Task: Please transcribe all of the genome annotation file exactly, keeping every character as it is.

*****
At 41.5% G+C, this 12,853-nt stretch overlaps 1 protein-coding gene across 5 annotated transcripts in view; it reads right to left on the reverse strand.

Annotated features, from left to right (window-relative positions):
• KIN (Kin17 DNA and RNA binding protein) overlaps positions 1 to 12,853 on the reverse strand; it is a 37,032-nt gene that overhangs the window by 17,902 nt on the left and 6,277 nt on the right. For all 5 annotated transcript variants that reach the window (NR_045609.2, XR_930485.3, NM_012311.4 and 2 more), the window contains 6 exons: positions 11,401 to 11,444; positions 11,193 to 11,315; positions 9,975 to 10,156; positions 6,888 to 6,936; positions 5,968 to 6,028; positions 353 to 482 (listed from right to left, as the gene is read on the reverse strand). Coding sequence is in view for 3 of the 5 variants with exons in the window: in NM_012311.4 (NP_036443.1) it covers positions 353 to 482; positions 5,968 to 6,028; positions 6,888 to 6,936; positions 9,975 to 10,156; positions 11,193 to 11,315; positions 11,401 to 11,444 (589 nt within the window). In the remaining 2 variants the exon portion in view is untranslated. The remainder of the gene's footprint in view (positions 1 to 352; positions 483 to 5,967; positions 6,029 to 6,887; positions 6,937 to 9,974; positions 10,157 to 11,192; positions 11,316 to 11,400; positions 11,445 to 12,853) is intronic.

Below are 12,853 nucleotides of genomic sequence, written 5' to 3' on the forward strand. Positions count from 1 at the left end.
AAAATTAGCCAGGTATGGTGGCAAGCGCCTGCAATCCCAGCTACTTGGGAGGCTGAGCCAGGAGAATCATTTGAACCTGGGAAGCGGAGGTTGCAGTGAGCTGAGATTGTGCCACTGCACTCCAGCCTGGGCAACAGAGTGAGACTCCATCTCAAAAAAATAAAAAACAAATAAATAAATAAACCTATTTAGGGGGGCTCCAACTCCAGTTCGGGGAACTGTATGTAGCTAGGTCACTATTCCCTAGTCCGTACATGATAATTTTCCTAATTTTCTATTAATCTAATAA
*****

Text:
At 41.5% G+C, this 12,853-nt stretch overlaps 1 protein-coding gene across 5 annotated transcripts in view; it reads right to left on the reverse strand.

Annotated features, from left to right (window-relative positions):
• KIN (Kin17 DNA and RNA binding protein) overlaps positions 1 to 12,853 on the reverse strand; it is a 37,032-nt gene that overhangs the window by 17,902 nt on the left and 6,277 nt on the right. For all 5 annotated transcript variants that reach the window (NR_045609.2, XR_930485.3, NM_012311.4 and 2 more), the window contains 6 exons: positions 11,401 to 11,444; positions 11,193 to 11,315; positions 9,975 to 10,156; positions 6,888 to 6,936; positions 5,968 to 6,028; positions 353 to 482 (listed from right to left, as the gene is read on the reverse strand). Coding sequence is in view for 3 of the 5 variants with exons in the window: in NM_012311.4 (NP_036443.1) it covers positions 353 to 482; positions 5,968 to 6,028; positions 6,888 to 6,936; positions 9,975 to 10,156; positions 11,193 to 11,315; positions 11,401 to 11,444 (589 nt within the window). In the remaining 2 variants the exon portion in view is untranslated. The remainder of the gene's footprint in view (positions 1 to 352; positions 483 to 5,967; positions 6,029 to 6,887; positions 6,937 to 9,974; positions 10,157 to 11,192; positions 11,316 to 11,400; positions 11,445 to 12,853) is intronic.

Below are 12,853 nucleotides of genomic sequence, written 5' to 3' on the forward strand. Positions count from 1 at the left end.
AAAATTAGCCAGGTATGGTGGCAAGCGCCTGCAATCCCAGCTACTTGGGAGGCTGAGCCAGGAGAATCATTTGAACCTGGGAAGCGGAGGTTGCAGTGAGCTGAGATTGTGCCACTGCACTCCAGCCTGGGCAACAGAGTGAGACTCCATCTCAAAAAAATAAAAAACAAATAAATAAATAAACCTATTTAGGGGGGCTCCAACTCCAGTTCGGGGAACTGTATGTAGCTAGGTCACTATTCCCTAGTCCGTACATGATAATTTTCCTAATTTTCTATTAATCTAATAA